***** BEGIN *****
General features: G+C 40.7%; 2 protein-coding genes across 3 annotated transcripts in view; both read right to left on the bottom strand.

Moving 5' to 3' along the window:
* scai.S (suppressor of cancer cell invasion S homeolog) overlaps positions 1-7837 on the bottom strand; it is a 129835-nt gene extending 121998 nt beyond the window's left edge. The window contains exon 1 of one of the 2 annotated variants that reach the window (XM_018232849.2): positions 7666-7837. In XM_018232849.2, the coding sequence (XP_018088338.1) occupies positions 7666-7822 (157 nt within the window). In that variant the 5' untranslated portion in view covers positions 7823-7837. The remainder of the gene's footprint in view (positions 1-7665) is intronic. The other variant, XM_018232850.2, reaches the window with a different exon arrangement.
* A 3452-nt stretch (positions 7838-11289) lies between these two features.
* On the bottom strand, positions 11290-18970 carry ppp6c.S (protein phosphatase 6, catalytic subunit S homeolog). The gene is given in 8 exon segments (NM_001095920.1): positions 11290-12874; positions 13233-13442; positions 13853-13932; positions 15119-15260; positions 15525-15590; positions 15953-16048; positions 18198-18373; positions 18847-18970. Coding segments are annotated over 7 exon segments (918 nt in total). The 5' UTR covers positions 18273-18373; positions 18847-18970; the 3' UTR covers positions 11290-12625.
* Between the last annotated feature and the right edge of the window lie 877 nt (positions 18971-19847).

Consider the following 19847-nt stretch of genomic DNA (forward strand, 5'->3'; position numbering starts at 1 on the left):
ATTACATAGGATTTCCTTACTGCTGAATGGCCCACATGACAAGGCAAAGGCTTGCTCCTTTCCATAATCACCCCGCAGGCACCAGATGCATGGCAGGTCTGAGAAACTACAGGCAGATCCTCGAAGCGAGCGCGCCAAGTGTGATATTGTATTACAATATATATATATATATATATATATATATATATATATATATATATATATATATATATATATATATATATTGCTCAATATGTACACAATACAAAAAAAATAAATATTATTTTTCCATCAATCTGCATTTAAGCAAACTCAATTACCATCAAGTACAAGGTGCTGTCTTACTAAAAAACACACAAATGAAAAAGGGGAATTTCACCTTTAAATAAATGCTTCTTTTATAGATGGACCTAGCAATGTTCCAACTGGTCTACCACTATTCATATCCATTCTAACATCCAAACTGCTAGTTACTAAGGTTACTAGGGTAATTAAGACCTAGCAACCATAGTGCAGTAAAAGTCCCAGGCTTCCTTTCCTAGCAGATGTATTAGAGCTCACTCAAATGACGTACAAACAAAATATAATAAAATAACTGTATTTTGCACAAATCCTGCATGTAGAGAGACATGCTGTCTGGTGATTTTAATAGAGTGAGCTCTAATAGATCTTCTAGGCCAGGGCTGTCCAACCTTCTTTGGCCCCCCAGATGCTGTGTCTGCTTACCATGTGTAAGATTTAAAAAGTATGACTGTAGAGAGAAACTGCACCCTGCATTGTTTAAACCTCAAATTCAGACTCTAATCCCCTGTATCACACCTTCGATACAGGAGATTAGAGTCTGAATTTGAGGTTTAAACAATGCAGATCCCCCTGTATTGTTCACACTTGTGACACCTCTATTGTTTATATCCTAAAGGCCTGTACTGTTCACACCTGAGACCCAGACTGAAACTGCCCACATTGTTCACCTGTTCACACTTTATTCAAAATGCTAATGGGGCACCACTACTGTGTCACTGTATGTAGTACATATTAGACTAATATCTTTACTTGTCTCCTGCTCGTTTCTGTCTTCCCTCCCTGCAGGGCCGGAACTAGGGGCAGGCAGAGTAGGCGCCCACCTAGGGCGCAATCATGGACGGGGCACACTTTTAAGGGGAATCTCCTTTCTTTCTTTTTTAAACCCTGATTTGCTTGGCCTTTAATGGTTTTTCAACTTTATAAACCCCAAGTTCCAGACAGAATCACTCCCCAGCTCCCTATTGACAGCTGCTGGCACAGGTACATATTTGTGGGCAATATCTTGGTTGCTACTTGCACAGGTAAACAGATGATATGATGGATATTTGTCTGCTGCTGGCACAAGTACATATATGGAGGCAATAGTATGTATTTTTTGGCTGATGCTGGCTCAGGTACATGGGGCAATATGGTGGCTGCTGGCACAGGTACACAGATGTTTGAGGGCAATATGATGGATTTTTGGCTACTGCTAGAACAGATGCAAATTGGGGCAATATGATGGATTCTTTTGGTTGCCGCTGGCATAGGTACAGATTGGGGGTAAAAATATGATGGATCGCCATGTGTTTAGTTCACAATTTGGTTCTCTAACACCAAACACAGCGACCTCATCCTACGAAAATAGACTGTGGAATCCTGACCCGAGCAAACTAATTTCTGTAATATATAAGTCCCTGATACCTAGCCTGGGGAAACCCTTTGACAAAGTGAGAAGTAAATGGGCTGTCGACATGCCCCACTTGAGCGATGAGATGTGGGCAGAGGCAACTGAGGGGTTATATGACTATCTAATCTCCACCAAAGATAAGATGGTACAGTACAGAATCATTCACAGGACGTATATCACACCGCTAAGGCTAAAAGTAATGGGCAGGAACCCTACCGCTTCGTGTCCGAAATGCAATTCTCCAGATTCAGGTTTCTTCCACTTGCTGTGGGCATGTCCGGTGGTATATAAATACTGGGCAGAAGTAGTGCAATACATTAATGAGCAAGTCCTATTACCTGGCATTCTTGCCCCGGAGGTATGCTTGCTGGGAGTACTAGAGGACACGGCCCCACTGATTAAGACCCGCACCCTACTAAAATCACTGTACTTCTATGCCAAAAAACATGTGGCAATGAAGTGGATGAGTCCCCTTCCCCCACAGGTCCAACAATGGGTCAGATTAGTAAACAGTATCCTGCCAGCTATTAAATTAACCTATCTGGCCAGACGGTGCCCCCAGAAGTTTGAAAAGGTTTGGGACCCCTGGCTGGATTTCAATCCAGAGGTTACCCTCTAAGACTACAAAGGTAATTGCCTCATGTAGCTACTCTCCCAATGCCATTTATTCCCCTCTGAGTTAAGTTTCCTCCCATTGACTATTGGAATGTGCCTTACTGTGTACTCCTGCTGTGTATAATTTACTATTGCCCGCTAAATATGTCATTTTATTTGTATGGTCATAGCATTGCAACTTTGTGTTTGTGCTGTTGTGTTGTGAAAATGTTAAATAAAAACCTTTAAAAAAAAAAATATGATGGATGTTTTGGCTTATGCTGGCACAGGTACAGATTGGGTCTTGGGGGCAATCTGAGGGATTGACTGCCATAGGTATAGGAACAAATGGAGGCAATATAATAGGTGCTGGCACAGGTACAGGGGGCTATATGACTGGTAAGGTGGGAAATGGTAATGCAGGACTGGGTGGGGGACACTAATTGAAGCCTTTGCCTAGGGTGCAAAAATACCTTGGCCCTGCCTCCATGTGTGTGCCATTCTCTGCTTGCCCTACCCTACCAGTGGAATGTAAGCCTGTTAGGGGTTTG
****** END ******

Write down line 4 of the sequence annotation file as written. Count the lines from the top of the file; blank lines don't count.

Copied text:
* A 3452-nt stretch (positions 7838-11289) lies between these two features.